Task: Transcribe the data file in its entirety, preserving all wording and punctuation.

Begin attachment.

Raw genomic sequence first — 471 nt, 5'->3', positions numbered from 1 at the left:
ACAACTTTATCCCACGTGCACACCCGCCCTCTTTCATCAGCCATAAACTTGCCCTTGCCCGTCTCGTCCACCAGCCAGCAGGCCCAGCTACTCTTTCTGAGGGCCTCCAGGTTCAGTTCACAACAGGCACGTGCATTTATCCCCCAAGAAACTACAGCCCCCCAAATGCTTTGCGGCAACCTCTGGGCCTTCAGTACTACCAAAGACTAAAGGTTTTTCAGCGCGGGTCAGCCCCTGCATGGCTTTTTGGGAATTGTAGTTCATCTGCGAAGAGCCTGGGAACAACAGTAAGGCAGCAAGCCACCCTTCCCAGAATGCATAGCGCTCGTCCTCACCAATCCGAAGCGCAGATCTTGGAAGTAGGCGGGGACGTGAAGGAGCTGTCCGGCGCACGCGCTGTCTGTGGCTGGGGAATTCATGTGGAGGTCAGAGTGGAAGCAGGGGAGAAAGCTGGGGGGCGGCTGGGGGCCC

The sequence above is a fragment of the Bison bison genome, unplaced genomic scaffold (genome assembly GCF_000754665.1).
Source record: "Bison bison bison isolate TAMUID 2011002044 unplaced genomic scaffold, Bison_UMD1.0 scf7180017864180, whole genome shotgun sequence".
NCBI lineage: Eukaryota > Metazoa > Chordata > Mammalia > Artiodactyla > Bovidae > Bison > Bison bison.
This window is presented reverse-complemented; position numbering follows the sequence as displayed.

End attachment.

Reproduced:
Raw genomic sequence first — 471 nt, 5'->3', positions numbered from 1 at the left:
ACAACTTTATCCCACGTGCACACCCGCCCTCTTTCATCAGCCATAAACTTGCCCTTGCCCGTCTCGTCCACCAGCCAGCAGGCCCAGCTACTCTTTCTGAGGGCCTCCAGGTTCAGTTCACAACAGGCACGTGCATTTATCCCCCAAGAAACTACAGCCCCCCAAATGCTTTGCGGCAACCTCTGGGCCTTCAGTACTACCAAAGACTAAAGGTTTTTCAGCGCGGGTCAGCCCCTGCATGGCTTTTTGGGAATTGTAGTTCATCTGCGAAGAGCCTGGGAACAACAGTAAGGCAGCAAGCCACCCTTCCCAGAATGCATAGCGCTCGTCCTCACCAATCCGAAGCGCAGATCTTGGAAGTAGGCGGGGACGTGAAGGAGCTGTCCGGCGCACGCGCTGTCTGTGGCTGGGGAATTCATGTGGAGGTCAGAGTGGAAGCAGGGGAGAAAGCTGGGGGGCGGCTGGGGGCCC

The sequence above is a fragment of the Bison bison genome, unplaced genomic scaffold (genome assembly GCF_000754665.1).
Source record: "Bison bison bison isolate TAMUID 2011002044 unplaced genomic scaffold, Bison_UMD1.0 scf7180017864180, whole genome shotgun sequence".
NCBI lineage: Eukaryota > Metazoa > Chordata > Mammalia > Artiodactyla > Bovidae > Bison > Bison bison.
This window is presented reverse-complemented; position numbering follows the sequence as displayed.